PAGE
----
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Patient safety, satisfaction soar with remote care management

In addition to high patient satisfaction and good patient safety performance, telehealth improved access to remote care management.

Telehealth continues to prove a useful tool for remote care management, with new JAMA Network Open data showing it can yield high patient satisfaction without any adverse patient safety events.

The study, completed by researchers from Memorial Sloan Kettering Cancer Center, showed that patients receiving radiation oncology care with fully remote physician management thought the care delivered via telehealth was good or very good. Meanwhile, nearly every patient included in the study dodged any potential adverse safety events.

COVID-19 brought in an insurgence of telehealth-enabled care management, including in cancer care. During the pandemic, patients reported excellent satisfaction and healthcare researchers found that clinical quality remained stable even during the transition to telehealth care management.

Once the initial surge of the pandemic subsided, many organizations reintroduced in-person care management.

But certain disease states and treatment options, like radiation oncology, have very high travel burdens. Radiation is administered to cancer patients every day, and if the treatment center is not close to home, it could be burdensome. There could be an opportunity to use remote care management in these cases.

Memorial Sloan Kettering designed a remote radiation oncology care model in which a patient could receive radiation at a quaternary referral academic cancer center closer to home. Initial consults, radiation treatment planning and on-treatment management can all be delivered via telehealth in this model.

This treatment model was ultimately successful in promoting patient satisfaction while keeping the risk for adverse patient safety events down, the study showed.

In a retrospective cohort study of nearly 3,000 patients at Memorial Sloan Kettering who opted for remote radiation oncology care between October 2020 and 2022, patient satisfaction scores were outstanding. Nearly every patient (98%) rated their satisfaction as good or very good across all domains.

Meanwhile, patient safety was a negligible issue. Over the study period, there were 764 patient safety events reported. That rate is higher than anticipated, the researchers acknowledged. However, all but one never reached the patient, meaning the adverse events never caused any patient harm.

"The fact that the rate of events per patient among patients receiving remote management was statistically higher than in previous years likely represents increased vigilance during initiation of the remote management program, which we anticipate will decrease as remote management workflows are improved," the researchers said.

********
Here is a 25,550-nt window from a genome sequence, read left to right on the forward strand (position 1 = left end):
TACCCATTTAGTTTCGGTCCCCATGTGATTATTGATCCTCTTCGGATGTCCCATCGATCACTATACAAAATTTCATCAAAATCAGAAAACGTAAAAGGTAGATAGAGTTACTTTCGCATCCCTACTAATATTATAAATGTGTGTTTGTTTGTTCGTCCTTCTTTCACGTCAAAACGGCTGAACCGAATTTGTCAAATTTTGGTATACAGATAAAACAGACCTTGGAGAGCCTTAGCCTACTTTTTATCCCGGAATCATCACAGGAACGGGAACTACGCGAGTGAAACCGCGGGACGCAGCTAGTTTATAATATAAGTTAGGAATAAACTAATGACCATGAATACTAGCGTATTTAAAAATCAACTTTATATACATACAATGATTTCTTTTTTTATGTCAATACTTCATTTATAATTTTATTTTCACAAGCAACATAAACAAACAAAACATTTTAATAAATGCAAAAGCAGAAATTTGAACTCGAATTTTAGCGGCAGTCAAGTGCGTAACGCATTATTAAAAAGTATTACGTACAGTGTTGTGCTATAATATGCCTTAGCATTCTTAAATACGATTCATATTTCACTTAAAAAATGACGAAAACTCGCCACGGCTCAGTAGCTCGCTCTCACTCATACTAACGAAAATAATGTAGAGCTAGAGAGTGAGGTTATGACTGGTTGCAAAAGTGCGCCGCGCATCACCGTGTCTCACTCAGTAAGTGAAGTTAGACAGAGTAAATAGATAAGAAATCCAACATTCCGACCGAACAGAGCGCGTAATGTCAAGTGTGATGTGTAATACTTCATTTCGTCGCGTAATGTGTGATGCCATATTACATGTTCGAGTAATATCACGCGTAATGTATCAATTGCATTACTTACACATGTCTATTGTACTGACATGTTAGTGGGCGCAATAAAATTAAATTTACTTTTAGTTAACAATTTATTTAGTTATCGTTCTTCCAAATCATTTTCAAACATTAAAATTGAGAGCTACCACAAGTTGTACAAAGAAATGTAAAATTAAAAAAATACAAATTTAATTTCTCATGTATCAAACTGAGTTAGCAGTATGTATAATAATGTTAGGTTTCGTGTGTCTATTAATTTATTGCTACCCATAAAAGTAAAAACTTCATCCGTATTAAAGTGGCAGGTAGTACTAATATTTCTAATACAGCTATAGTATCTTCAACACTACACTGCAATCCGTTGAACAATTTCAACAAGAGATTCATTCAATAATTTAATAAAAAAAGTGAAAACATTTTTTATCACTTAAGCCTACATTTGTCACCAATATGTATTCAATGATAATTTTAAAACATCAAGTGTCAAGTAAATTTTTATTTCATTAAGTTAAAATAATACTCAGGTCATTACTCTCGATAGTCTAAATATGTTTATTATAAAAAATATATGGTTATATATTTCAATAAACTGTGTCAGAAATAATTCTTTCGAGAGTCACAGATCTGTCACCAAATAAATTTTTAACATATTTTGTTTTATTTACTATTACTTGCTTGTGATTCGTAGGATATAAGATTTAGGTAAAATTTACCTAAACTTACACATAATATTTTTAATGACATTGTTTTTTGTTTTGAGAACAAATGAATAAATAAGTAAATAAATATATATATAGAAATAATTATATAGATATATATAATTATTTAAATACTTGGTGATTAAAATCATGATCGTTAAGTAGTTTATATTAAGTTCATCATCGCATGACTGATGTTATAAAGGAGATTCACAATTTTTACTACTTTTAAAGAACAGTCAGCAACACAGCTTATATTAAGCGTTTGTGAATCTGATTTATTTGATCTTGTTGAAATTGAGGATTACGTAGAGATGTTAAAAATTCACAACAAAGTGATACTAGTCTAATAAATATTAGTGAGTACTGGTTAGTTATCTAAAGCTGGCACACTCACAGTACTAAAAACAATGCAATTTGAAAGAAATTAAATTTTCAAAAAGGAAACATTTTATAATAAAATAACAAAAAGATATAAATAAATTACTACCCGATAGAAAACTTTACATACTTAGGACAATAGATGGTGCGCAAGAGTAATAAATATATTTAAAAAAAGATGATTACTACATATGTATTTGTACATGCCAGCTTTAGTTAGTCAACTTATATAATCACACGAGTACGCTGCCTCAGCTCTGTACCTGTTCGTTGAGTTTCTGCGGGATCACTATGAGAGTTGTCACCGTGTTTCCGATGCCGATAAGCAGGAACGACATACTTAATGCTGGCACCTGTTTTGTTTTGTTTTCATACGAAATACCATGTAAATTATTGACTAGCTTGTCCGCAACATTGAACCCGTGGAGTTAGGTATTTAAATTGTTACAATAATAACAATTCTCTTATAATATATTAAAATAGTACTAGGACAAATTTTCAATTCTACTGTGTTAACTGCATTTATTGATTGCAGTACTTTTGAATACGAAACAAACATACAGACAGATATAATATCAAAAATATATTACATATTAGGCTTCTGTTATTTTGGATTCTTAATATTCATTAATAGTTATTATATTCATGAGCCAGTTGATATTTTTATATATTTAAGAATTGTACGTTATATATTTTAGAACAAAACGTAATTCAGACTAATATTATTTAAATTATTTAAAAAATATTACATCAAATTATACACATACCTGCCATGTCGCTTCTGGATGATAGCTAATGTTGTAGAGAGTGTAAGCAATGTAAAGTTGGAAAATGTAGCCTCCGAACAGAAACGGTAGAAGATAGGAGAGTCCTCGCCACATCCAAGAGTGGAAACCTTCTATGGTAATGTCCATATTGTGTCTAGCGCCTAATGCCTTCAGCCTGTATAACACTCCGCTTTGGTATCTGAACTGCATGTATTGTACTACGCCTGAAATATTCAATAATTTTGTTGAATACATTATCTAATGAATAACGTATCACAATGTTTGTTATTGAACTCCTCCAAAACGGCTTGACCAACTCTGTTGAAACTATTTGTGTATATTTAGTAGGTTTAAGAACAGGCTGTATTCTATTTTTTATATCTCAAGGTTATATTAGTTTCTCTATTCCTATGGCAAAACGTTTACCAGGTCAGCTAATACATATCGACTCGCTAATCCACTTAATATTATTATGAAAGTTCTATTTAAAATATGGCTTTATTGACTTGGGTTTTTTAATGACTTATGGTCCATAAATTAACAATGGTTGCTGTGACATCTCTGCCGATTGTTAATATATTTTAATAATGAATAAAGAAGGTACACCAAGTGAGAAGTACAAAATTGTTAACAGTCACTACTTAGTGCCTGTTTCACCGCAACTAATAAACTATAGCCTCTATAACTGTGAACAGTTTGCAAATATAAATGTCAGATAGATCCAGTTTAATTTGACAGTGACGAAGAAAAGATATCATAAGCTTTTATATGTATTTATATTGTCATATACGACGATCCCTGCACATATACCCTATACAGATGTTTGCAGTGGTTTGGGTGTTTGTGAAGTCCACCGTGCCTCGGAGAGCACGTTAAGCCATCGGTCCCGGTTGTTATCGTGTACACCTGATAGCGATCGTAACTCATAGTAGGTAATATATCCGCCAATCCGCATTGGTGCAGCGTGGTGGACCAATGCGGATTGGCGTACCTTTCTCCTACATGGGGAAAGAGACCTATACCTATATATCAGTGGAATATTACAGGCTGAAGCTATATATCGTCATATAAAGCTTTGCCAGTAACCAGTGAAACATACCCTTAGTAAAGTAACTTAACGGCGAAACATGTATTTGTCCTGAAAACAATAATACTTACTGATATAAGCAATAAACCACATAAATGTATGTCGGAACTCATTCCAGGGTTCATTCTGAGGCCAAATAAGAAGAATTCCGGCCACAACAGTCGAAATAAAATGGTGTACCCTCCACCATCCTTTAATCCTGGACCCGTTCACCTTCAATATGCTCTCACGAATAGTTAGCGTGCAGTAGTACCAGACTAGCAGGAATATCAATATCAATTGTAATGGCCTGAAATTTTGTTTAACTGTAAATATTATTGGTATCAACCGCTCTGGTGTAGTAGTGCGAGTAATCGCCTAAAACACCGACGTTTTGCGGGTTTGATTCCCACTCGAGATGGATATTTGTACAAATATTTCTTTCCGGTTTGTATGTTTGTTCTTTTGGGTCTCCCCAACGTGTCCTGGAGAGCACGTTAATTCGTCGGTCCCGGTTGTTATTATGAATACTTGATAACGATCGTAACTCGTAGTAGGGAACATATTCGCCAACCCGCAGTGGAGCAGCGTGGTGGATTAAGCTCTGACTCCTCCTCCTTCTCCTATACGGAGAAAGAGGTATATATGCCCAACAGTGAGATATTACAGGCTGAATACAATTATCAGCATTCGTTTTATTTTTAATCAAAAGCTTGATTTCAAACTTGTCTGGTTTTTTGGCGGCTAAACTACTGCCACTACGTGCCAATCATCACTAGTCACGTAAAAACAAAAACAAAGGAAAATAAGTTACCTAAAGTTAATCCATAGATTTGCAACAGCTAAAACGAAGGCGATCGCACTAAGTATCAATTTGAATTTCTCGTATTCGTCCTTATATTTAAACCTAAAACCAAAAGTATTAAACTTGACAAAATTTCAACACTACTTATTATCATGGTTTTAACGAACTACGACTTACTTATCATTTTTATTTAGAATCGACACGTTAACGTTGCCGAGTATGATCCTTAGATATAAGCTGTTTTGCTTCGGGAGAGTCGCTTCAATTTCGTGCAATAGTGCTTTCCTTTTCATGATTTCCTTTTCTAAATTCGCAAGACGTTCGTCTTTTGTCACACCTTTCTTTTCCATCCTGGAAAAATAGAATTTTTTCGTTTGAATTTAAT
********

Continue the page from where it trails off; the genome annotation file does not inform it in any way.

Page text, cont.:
There were other key benefits of the remote radiation care management program, the team reported. For example, patients saw significant travel distance reductions, with the program saving a total of 434,530 miles of driving distance. That's around 330.7 miles per patient during radiation treatment.

The program was also linked to around $612,900 in cost savings when accounting for fuel and parking costs. That's around $466.45 per patient.

"An important distinction of fully remote management is that telehealth visits comprise only a component of care," the researchers explained. "The additional features of expanded access through clinician and treatment location flexibility, a robust patient triage system, and reduced out-of-pocket patient costs are notable benefits of the remote management model and distinguish this study from the expanding teleoncology literature."

These findings are relevant as healthcare considers the role of telehealth during COVID-19's endemic phases. The researchers said telehealth can be advantageous in terms of chronic care management.

"Offering patients initial visits in one location and treatment and weekly visits in another, all managed by the same physician, allows for increased access to clinicians who may have availability to see patients sooner," the researchers concluded.

Sara Heath has covered news related to patient engagement and health equity since 2015.

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